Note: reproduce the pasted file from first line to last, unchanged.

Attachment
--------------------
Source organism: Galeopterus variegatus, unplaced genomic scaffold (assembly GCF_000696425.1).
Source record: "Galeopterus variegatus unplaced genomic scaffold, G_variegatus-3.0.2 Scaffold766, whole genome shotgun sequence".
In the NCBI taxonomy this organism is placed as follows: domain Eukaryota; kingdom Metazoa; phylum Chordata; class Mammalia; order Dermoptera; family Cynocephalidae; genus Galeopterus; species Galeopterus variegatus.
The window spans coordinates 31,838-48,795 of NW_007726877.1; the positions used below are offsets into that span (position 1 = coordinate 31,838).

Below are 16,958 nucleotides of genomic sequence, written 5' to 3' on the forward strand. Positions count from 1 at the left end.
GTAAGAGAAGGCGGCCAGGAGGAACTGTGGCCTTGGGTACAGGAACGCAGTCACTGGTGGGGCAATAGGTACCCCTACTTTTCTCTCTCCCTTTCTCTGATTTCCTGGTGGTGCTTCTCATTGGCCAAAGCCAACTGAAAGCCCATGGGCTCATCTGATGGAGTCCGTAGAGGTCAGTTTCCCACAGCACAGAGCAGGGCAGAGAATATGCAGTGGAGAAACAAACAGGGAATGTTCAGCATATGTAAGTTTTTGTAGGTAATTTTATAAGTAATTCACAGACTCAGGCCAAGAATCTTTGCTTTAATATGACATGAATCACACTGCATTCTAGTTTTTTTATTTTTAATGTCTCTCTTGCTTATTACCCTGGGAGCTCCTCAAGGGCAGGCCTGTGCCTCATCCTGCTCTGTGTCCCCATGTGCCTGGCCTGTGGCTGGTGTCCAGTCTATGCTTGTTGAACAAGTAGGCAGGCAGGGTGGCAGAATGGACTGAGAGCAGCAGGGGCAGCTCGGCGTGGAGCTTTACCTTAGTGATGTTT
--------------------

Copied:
Source organism: Galeopterus variegatus, unplaced genomic scaffold (assembly GCF_000696425.1).
Source record: "Galeopterus variegatus unplaced genomic scaffold, G_variegatus-3.0.2 Scaffold766, whole genome shotgun sequence".
In the NCBI taxonomy this organism is placed as follows: domain Eukaryota; kingdom Metazoa; phylum Chordata; class Mammalia; order Dermoptera; family Cynocephalidae; genus Galeopterus; species Galeopterus variegatus.
The window spans coordinates 31,838-48,795 of NW_007726877.1; the positions used below are offsets into that span (position 1 = coordinate 31,838).

Below are 16,958 nucleotides of genomic sequence, written 5' to 3' on the forward strand. Positions count from 1 at the left end.
GTAAGAGAAGGCGGCCAGGAGGAACTGTGGCCTTGGGTACAGGAACGCAGTCACTGGTGGGGCAATAGGTACCCCTACTTTTCTCTCTCCCTTTCTCTGATTTCCTGGTGGTGCTTCTCATTGGCCAAAGCCAACTGAAAGCCCATGGGCTCATCTGATGGAGTCCGTAGAGGTCAGTTTCCCACAGCACAGAGCAGGGCAGAGAATATGCAGTGGAGAAACAAACAGGGAATGTTCAGCATATGTAAGTTTTTGTAGGTAATTTTATAAGTAATTCACAGACTCAGGCCAAGAATCTTTGCTTTAATATGACATGAATCACACTGCATTCTAGTTTTTTTATTTTTAATGTCTCTCTTGCTTATTACCCTGGGAGCTCCTCAAGGGCAGGCCTGTGCCTCATCCTGCTCTGTGTCCCCATGTGCCTGGCCTGTGGCTGGTGTCCAGTCTATGCTTGTTGAACAAGTAGGCAGGCAGGGTGGCAGAATGGACTGAGAGCAGCAGGGGCAGCTCGGCGTGGAGCTTTACCTTAGTGATGTTT